Silverlight Blendability with MVVM

This post is to summarise my investigations on how to wire up the View in Silverlight with the ViewModel using the MVVM pattern, and still have Blendability – the name given to being able to see test data in your Blend or Cider XAML view at design time.

There are many different approaches seen in various MVVM samples and videos. Having been confused by all the different approaches I decided to boil down the essentials into this post.

Brief Outline

The MVVM pattern separates the View from the form behaviour and data interaction. This post won’t discuss the ViewModel approach – if you are not familiar with MVVM you can check out these resources:

Instead I want to look at the way in which a ViewModel is connected or wired into the application and into the view.

Part 1 – Data Source Abstraction

We could just create a ViewModel that uses the WebService to get the data, and bind this directly to our View.

View –> ViewModel –> WebService (for data) –> Model

This approach has two problems:

  • It prevents us from unit testing the ViewModel code. Unless the WebService runs somewhere and can be accessed from the unit test code [very tricky to do!] you cannot run a unit test on a ViewModel.
  • The ViewModel would not work at design time, since the View isn’t running in a browser context, so isn’t able to call the webservice. We would have no Blendability.

So we want an MVVM technique that will support runtime, design-time and unit-test data sources. The solution to this is to introduce an abstraction layer using either an interface or base class that defines the methods used to retrieve the data, e.g. GetCustomers, etc., but it does not actually have the implementation.

I will assume here we define an interface but the base class approach is just as good: all you need is something that is interchangeable for live/design/test.

 

Part 2 – Data Source Selection

Having abstracted the data source in the ViewModel we now have the system:

View –> ViewModel –> AbstractDataSourceInterface –> Model

So this is much better,:we now have a ViewModel that doesn’t go directly to a data source, but has an abstract interface for getting the data.

The interface is a bit complicated. We can’t have a simple GetCustomers() method that returns a list of customers – we have to support the asynchronous nature of webservice calls and Silverlight calls to such services have to be asynchronous.

This is where the new C#/VB Async CTP comes to our rescue. We can actually code a method in a single call which returns the data, e.g.

public Task<List<Customer>> GetCustomers()
{ /* code here */ }

So the next problem is how to select the data source? The simplest solution is to provide a data source in the constructor. Let’s say ICustomerService is our data interface:

public class CustomerViewModel
{
public CustomerViewModel(ICustomerService service) {…}

This looks great. One small issue: we cannot reference the CustomerViewModel directly as a static resource in Silverlight as it would need a parameterless constructor.

There are two ways around this.

One is to also create a parameterless constructor. This would have to check whether the code was running in the designer or in live, and setting the data source. This means that the constructor that takes a data source would only be used for the unit test case.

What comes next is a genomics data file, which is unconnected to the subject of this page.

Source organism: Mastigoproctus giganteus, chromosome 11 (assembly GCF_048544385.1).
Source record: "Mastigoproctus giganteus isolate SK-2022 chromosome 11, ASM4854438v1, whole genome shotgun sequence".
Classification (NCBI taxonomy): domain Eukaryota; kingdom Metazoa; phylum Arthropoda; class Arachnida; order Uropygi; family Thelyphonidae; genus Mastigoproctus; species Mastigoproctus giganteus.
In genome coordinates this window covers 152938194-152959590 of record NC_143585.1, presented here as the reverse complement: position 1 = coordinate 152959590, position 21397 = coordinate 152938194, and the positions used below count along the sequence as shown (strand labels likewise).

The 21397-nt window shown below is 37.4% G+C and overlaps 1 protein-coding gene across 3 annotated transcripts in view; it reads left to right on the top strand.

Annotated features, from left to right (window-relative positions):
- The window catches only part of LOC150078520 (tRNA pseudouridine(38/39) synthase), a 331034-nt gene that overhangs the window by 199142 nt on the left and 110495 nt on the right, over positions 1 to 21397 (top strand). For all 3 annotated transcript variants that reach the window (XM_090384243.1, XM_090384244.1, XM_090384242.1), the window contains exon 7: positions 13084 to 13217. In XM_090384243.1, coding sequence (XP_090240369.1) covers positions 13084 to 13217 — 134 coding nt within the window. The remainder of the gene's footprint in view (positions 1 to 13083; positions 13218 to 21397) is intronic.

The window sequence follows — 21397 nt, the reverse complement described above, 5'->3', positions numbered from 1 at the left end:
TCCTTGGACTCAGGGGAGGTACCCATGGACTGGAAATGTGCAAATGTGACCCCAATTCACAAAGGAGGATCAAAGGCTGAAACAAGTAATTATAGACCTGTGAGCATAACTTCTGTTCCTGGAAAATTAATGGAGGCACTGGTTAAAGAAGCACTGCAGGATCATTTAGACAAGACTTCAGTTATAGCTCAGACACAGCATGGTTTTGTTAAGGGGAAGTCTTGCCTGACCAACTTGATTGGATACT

Although this technique works it may cause problems: firstly you’ve now limited the control to operate with only two possible data sources (live or design). In the majority of cases this is probably not an issue, but it is worth knowing about.

Approach two is to have a factory or static method that instantiates the ViewModel for us. Some people prefer to use IoC or MEF for such. You can read more on these in the next section.

Part 3 – Linking the View to the ViewModel

The final step, having defined the ViewModel is to bind it to the view. This means creating an instance of the ViewModel (or getting an existing instance, when a ViewModel is shared).

Many examples of data binding set the DataContext in code. This is fine and will work when the code is executed. In design mode however the code behind the form does not get executed so it would not bind. Hence, no design-time data.

To get design time data, there are two main techniques.

A) Static Resource Method

A simple way to set the data context in a View is to use a static resource in the page. This approach will work only if the ViewModel has a parameterless constructor, since the designer can only create static resources where this is the case.

There are three steps to doing this

1. Import the namespace containing the ViewModel in the control header so you can access it

xmlns:local="clr-namespace:MyApplication.CustomerViewModels"

2. Create a static resource of the ViewModel (usually in the UserControl resources section). The Key is how it’s referred to in the control.

<UserControl.Resources>
<local:CustomerViewModel x:Key="vm" />
</UserControl.Resources>

3. Set the DataContext using a binding, with the Source being the StaticResource. Often the ViewModel is the DataContext for the LayoutRoot control.

<Grid x:Name="LayoutRoot" Background="White" DataContext="{BindingSource={StaticResource vm}}">

The only drawback to doing this is that the ViewModel cannot be shared or retained in memory, since a new one is created each time a control instance is created.

B) Service Locator Method

The second approach is to have a service locator or factory class which creates and manages instances. John Papa has a good article on how these work.

Rather than creating an instance itself, the locator method returns the instance, which is created once and then shared.

The simplest way to implement such a pattern is to create a static resource in the application (rather than the control) for the ViewModelLocator, and then use a property of the ViewModelLocator as

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